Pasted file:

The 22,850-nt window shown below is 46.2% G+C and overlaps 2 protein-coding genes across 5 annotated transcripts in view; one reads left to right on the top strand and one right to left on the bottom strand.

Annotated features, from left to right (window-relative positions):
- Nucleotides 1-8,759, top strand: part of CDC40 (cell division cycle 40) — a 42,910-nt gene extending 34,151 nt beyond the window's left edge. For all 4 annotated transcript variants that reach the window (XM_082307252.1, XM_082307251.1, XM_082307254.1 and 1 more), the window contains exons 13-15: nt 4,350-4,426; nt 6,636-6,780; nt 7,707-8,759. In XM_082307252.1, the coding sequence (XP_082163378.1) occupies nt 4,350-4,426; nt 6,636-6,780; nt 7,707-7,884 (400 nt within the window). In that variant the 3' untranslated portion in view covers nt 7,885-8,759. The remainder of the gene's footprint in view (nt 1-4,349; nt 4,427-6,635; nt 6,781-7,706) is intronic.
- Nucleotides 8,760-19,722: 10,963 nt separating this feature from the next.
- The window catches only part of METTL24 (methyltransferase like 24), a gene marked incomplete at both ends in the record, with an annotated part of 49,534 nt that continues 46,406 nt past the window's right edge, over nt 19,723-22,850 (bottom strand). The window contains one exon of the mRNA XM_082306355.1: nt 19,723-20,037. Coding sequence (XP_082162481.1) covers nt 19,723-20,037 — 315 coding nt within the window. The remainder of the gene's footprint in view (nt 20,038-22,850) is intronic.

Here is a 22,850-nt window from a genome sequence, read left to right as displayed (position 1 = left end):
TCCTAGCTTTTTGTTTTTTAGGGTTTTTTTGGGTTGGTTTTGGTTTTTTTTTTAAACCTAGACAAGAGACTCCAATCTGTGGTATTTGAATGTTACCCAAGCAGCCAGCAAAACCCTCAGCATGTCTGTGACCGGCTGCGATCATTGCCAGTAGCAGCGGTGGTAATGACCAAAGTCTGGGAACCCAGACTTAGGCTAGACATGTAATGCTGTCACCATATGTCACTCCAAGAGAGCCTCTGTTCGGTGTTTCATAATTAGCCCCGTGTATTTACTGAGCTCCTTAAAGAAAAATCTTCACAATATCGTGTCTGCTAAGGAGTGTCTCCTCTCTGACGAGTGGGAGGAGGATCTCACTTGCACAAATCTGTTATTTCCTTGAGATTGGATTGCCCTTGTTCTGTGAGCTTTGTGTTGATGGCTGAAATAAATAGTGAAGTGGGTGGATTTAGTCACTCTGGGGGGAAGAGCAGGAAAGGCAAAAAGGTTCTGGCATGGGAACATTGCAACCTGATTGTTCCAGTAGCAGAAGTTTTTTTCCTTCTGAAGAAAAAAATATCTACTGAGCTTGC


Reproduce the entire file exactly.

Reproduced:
The 22,850-nt window shown below is 46.2% G+C and overlaps 2 protein-coding genes across 5 annotated transcripts in view; one reads left to right on the top strand and one right to left on the bottom strand.

Annotated features, from left to right (window-relative positions):
- Nucleotides 1-8,759, top strand: part of CDC40 (cell division cycle 40) — a 42,910-nt gene extending 34,151 nt beyond the window's left edge. For all 4 annotated transcript variants that reach the window (XM_082307252.1, XM_082307251.1, XM_082307254.1 and 1 more), the window contains exons 13-15: nt 4,350-4,426; nt 6,636-6,780; nt 7,707-8,759. In XM_082307252.1, the coding sequence (XP_082163378.1) occupies nt 4,350-4,426; nt 6,636-6,780; nt 7,707-7,884 (400 nt within the window). In that variant the 3' untranslated portion in view covers nt 7,885-8,759. The remainder of the gene's footprint in view (nt 1-4,349; nt 4,427-6,635; nt 6,781-7,706) is intronic.
- Nucleotides 8,760-19,722: 10,963 nt separating this feature from the next.
- The window catches only part of METTL24 (methyltransferase like 24), a gene marked incomplete at both ends in the record, with an annotated part of 49,534 nt that continues 46,406 nt past the window's right edge, over nt 19,723-22,850 (bottom strand). The window contains one exon of the mRNA XM_082306355.1: nt 19,723-20,037. Coding sequence (XP_082162481.1) covers nt 19,723-20,037 — 315 coding nt within the window. The remainder of the gene's footprint in view (nt 20,038-22,850) is intronic.

Here is a 22,850-nt window from a genome sequence, read left to right as displayed (position 1 = left end):
TCCTAGCTTTTTGTTTTTTAGGGTTTTTTTGGGTTGGTTTTGGTTTTTTTTTTAAACCTAGACAAGAGACTCCAATCTGTGGTATTTGAATGTTACCCAAGCAGCCAGCAAAACCCTCAGCATGTCTGTGACCGGCTGCGATCATTGCCAGTAGCAGCGGTGGTAATGACCAAAGTCTGGGAACCCAGACTTAGGCTAGACATGTAATGCTGTCACCATATGTCACTCCAAGAGAGCCTCTGTTCGGTGTTTCATAATTAGCCCCGTGTATTTACTGAGCTCCTTAAAGAAAAATCTTCACAATATCGTGTCTGCTAAGGAGTGTCTCCTCTCTGACGAGTGGGAGGAGGATCTCACTTGCACAAATCTGTTATTTCCTTGAGATTGGATTGCCCTTGTTCTGTGAGCTTTGTGTTGATGGCTGAAATAAATAGTGAAGTGGGTGGATTTAGTCACTCTGGGGGGAAGAGCAGGAAAGGCAAAAAGGTTCTGGCATGGGAACATTGCAACCTGATTGTTCCAGTAGCAGAAGTTTTTTTCCTTCTGAAGAAAAAAATATCTACTGAGCTTGC